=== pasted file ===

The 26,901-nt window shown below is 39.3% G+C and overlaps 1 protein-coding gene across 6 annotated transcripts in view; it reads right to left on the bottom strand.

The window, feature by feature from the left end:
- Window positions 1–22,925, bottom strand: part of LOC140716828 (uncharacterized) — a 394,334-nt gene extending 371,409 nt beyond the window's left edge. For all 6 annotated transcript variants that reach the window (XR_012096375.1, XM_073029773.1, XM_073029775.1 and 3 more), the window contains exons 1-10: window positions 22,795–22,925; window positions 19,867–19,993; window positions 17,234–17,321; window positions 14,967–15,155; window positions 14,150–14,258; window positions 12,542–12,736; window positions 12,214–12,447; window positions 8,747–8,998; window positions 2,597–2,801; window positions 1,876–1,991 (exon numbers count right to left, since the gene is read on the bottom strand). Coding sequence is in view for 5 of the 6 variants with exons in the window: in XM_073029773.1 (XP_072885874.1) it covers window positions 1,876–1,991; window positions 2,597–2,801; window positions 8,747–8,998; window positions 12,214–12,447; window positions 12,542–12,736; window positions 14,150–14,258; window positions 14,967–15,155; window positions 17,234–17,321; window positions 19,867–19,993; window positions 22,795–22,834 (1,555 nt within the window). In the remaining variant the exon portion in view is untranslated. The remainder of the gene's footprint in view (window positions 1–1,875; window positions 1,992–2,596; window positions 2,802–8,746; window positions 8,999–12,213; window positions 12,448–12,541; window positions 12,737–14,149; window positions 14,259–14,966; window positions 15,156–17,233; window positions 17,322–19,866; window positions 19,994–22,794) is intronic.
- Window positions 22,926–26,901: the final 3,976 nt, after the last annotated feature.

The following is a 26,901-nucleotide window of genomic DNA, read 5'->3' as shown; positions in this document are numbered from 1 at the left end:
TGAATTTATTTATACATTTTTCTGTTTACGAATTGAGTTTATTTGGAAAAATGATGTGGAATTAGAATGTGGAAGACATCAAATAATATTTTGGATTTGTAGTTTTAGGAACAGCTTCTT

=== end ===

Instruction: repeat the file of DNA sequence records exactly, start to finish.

The 26,901-nt window shown below is 39.3% G+C and overlaps 1 protein-coding gene across 6 annotated transcripts in view; it reads right to left on the bottom strand.

The window, feature by feature from the left end:
- Window positions 1–22,925, bottom strand: part of LOC140716828 (uncharacterized) — a 394,334-nt gene extending 371,409 nt beyond the window's left edge. For all 6 annotated transcript variants that reach the window (XR_012096375.1, XM_073029773.1, XM_073029775.1 and 3 more), the window contains exons 1-10: window positions 22,795–22,925; window positions 19,867–19,993; window positions 17,234–17,321; window positions 14,967–15,155; window positions 14,150–14,258; window positions 12,542–12,736; window positions 12,214–12,447; window positions 8,747–8,998; window positions 2,597–2,801; window positions 1,876–1,991 (exon numbers count right to left, since the gene is read on the bottom strand). Coding sequence is in view for 5 of the 6 variants with exons in the window: in XM_073029773.1 (XP_072885874.1) it covers window positions 1,876–1,991; window positions 2,597–2,801; window positions 8,747–8,998; window positions 12,214–12,447; window positions 12,542–12,736; window positions 14,150–14,258; window positions 14,967–15,155; window positions 17,234–17,321; window positions 19,867–19,993; window positions 22,795–22,834 (1,555 nt within the window). In the remaining variant the exon portion in view is untranslated. The remainder of the gene's footprint in view (window positions 1–1,875; window positions 1,992–2,596; window positions 2,802–8,746; window positions 8,999–12,213; window positions 12,448–12,541; window positions 12,737–14,149; window positions 14,259–14,966; window positions 15,156–17,233; window positions 17,322–19,866; window positions 19,994–22,794) is intronic.
- Window positions 22,926–26,901: the final 3,976 nt, after the last annotated feature.

The following is a 26,901-nucleotide window of genomic DNA, read 5'->3' as shown; positions in this document are numbered from 1 at the left end:
TGAATTTATTTATACATTTTTCTGTTTACGAATTGAGTTTATTTGGAAAAATGATGTGGAATTAGAATGTGGAAGACATCAAATAATATTTTGGATTTGTAGTTTTAGGAACAGCTTCTT